The way to get that scale, according to the GBO report, is by “mainstreaming” the opportunities and responsibilities from protecting nature. That means every level of society — from individuals and local communities to businesses and national governments — would need to factor biodiversity into their economic decisions.

Like climate change, ecological collapse is happening at breakneck speed. A 2019 report by IPBES, the UN panel of biodiversity experts, found that humans are altering the natural world at an “unprecedented pace” and threatening 1 million animal and plant species with extinction.

Infographic bending the curve on biodiversity loss

Scientists say both issues require systemic changes, but individual actions can help. Agriculture is one of the greatest drivers of biodiversity loss and greenhouse gas emissions. A study published in the journal Nature on Thursday found that more than two-thirds of future biodiversity losses could be avoided by conserving and restoring land, reducing food waste and switching to more plant-based diets.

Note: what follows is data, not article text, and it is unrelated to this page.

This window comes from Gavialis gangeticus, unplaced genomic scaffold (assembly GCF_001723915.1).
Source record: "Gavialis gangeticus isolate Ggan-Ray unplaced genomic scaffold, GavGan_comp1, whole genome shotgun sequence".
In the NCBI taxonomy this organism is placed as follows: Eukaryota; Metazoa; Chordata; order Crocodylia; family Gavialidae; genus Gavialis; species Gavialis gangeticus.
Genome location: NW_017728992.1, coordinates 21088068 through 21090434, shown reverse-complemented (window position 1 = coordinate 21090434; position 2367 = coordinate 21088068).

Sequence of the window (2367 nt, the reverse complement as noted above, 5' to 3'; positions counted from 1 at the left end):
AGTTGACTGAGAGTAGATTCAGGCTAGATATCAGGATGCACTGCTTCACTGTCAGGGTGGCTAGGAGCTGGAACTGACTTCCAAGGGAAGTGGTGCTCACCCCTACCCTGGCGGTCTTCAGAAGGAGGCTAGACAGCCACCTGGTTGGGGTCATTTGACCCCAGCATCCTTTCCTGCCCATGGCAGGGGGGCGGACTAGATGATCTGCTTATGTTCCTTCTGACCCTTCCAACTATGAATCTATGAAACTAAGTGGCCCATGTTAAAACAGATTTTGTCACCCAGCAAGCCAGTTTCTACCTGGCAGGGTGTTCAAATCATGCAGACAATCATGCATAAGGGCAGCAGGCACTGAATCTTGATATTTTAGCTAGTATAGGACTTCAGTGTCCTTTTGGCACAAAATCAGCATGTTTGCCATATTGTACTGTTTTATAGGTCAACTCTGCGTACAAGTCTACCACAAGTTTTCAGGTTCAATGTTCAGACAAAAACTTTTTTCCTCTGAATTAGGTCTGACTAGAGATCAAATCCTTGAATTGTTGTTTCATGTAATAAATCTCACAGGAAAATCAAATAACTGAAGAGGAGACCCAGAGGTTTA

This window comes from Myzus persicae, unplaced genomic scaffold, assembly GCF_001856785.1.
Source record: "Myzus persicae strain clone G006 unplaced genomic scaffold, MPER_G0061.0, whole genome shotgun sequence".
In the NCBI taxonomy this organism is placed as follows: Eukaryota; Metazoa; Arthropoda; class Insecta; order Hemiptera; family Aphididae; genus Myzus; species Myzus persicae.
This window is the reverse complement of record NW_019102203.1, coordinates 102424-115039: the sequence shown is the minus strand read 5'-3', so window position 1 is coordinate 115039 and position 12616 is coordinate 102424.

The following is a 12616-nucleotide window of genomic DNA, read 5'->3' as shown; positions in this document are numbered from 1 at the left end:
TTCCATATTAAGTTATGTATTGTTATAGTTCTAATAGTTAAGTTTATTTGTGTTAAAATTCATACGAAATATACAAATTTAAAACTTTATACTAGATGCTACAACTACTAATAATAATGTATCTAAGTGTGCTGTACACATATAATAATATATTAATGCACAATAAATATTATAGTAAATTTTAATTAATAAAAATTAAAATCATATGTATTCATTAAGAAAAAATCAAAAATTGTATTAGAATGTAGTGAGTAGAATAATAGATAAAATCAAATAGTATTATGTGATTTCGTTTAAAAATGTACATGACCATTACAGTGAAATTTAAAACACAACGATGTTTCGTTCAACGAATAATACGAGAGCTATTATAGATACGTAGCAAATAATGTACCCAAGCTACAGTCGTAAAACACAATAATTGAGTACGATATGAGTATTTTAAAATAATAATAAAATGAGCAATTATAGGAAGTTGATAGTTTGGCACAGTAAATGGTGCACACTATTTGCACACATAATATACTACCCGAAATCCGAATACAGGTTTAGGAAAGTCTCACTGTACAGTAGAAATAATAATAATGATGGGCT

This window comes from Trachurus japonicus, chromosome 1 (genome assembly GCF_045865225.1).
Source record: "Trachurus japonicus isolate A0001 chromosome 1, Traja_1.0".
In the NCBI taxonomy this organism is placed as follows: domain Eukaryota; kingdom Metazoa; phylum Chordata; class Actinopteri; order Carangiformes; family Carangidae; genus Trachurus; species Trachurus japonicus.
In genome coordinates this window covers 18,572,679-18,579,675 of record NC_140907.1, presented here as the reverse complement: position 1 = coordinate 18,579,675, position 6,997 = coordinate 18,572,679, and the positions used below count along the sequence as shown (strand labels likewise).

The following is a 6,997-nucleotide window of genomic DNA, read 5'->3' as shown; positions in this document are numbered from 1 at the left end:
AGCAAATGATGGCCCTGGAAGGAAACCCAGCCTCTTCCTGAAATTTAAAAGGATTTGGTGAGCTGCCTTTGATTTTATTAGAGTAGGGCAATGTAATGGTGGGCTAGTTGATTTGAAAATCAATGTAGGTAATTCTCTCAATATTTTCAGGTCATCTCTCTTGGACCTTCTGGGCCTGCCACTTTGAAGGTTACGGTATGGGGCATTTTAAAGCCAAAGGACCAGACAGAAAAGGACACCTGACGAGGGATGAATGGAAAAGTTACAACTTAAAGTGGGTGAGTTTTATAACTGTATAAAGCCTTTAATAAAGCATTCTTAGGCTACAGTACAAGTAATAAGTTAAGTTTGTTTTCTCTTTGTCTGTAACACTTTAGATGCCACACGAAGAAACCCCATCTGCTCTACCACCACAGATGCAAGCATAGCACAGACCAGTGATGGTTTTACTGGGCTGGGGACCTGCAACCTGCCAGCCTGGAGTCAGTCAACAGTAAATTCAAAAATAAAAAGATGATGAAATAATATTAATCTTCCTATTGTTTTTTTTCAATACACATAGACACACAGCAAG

They are among many actions laid out in the GBO report to reduce and eventually restore lost biodiversity.

If we do not act faster, said Inger Andersen, executive director of the UN Environment Program, “biodiversity will continue to buckle” under the weight of overexploitation, climate change, pollution, invasive alien species and changes to land and sea. “This will further damage human health, economies and societies — with particularly detrimental effects on indigenous peoples and local communities.”